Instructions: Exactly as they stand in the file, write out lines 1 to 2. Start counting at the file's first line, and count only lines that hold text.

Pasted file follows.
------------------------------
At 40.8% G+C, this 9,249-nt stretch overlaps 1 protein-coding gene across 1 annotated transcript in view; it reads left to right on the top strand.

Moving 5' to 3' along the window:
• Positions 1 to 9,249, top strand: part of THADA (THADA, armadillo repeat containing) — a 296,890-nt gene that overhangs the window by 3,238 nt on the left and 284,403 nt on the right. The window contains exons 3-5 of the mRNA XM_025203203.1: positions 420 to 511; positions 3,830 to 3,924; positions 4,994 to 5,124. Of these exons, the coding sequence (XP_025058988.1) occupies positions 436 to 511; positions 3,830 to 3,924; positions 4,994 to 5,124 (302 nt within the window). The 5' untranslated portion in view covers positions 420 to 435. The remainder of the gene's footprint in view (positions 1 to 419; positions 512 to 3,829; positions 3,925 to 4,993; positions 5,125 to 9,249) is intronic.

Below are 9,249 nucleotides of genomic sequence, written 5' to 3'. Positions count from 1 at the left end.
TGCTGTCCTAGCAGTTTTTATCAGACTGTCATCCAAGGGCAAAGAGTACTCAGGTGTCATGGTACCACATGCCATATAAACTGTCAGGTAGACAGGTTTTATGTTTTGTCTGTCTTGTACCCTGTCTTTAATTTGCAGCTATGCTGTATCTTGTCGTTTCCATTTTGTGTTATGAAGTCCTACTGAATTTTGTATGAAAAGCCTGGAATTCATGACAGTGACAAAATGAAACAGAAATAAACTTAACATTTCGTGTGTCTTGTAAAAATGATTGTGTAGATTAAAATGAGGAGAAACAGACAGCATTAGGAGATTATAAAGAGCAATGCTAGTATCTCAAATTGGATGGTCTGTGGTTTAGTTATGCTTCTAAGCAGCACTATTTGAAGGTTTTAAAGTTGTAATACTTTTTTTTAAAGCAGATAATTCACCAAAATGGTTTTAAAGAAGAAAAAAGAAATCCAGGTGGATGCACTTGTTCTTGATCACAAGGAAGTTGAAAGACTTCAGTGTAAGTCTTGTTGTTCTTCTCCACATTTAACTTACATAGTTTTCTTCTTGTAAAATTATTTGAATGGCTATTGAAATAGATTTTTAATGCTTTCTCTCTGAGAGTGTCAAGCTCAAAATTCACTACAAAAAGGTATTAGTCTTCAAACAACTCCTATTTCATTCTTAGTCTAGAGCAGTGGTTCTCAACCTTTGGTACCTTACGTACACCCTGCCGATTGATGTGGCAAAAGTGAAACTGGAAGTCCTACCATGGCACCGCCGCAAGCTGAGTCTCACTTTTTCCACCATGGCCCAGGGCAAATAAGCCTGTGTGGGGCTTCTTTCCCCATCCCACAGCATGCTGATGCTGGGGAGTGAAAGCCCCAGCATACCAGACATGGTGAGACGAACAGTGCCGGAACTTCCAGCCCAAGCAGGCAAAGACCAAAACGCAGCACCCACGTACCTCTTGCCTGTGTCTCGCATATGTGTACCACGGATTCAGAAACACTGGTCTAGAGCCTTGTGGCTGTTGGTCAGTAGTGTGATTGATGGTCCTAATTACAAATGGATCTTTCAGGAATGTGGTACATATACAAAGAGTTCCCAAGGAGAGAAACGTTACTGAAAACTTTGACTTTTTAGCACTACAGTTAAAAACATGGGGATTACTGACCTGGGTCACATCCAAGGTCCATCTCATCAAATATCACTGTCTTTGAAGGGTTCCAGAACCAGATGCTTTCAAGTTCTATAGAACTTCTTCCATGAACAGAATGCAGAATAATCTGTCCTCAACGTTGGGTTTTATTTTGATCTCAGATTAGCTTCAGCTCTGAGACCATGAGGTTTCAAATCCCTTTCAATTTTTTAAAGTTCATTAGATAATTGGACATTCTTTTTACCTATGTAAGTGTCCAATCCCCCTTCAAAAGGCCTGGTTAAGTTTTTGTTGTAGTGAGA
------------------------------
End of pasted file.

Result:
At 40.8% G+C, this 9,249-nt stretch overlaps 1 protein-coding gene across 1 annotated transcript in view; it reads left to right on the top strand.

Moving 5' to 3' along the window: